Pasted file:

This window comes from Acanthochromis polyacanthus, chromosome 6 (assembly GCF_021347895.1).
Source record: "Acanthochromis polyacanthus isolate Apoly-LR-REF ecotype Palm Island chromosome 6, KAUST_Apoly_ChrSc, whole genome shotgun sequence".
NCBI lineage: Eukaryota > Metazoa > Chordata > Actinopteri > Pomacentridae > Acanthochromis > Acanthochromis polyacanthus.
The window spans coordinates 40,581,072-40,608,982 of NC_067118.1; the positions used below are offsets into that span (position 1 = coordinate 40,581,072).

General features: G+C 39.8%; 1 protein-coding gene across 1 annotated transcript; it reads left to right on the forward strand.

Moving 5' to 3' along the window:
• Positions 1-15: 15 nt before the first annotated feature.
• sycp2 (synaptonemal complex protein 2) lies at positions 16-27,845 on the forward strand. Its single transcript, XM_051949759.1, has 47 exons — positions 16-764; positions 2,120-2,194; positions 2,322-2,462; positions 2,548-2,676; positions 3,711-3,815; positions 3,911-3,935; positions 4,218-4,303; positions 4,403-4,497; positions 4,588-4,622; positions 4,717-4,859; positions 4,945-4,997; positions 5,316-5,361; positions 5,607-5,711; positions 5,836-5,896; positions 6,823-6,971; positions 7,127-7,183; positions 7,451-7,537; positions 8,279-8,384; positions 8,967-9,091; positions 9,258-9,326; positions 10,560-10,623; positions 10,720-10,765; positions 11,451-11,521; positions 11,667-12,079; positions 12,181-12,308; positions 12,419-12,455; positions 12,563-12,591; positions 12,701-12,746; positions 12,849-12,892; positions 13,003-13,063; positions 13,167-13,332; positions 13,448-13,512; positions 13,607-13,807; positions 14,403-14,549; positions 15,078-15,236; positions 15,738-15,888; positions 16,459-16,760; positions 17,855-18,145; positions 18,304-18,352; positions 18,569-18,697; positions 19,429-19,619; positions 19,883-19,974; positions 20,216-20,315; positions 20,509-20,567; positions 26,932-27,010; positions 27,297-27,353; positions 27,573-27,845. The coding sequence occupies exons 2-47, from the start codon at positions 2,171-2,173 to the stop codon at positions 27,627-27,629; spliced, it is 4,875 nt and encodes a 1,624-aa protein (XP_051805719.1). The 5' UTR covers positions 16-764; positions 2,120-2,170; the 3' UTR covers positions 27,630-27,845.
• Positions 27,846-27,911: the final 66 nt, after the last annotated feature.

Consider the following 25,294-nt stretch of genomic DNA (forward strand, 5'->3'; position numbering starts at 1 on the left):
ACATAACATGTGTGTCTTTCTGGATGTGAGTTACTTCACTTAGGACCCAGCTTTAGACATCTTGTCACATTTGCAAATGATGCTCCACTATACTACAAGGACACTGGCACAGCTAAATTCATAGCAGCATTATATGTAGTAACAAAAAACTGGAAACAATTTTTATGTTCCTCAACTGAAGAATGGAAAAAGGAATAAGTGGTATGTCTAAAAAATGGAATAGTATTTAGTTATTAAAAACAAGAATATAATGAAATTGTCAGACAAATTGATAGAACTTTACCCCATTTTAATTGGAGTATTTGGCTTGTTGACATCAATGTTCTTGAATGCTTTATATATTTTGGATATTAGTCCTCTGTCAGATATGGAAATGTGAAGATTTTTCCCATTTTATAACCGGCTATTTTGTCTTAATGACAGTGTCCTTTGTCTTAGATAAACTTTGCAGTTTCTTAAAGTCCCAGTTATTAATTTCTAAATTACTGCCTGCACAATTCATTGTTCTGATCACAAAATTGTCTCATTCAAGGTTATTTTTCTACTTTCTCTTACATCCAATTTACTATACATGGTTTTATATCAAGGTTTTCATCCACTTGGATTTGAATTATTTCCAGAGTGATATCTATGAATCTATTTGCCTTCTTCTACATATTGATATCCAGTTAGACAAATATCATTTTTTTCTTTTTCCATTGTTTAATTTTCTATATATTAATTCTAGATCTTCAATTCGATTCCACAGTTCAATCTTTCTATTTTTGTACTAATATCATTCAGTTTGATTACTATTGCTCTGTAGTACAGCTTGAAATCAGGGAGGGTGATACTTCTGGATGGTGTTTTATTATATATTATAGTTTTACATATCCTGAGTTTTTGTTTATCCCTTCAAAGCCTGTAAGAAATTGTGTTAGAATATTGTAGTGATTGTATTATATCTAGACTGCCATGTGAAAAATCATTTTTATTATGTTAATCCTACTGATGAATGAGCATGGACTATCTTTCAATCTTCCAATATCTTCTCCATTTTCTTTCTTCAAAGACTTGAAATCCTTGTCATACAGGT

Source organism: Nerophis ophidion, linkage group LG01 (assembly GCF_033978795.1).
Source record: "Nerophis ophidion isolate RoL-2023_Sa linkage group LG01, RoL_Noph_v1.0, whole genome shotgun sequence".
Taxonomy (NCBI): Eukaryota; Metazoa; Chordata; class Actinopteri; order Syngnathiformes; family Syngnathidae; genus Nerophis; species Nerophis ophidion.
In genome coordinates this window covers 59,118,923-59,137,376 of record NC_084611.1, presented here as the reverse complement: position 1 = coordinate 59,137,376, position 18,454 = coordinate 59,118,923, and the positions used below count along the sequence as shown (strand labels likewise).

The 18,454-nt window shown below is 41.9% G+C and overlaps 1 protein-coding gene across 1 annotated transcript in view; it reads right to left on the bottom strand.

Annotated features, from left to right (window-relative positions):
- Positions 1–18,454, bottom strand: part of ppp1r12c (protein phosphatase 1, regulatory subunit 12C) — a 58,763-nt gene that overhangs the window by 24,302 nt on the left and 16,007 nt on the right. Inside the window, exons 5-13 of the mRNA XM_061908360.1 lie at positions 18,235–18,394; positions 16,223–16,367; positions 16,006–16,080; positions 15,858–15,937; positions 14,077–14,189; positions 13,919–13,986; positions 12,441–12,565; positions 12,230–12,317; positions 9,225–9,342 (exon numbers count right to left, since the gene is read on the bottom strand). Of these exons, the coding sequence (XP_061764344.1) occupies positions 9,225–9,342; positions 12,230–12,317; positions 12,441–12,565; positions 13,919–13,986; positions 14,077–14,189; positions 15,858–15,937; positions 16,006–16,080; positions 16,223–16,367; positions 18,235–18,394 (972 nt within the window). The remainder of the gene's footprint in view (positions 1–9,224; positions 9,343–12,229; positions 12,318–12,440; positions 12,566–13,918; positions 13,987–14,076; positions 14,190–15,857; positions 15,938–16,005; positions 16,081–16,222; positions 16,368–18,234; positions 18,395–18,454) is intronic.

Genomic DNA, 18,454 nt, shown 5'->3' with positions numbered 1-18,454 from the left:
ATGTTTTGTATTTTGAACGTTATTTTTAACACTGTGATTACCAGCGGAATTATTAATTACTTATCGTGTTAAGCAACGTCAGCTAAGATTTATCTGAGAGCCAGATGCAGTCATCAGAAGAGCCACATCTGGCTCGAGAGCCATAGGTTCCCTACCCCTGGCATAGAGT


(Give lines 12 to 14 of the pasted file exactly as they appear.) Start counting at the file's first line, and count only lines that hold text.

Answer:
Source organism: Nerophis ophidion, linkage group LG01 (assembly GCF_033978795.1).
Source record: "Nerophis ophidion isolate RoL-2023_Sa linkage group LG01, RoL_Noph_v1.0, whole genome shotgun sequence".
Taxonomy (NCBI): Eukaryota; Metazoa; Chordata; class Actinopteri; order Syngnathiformes; family Syngnathidae; genus Nerophis; species Nerophis ophidion.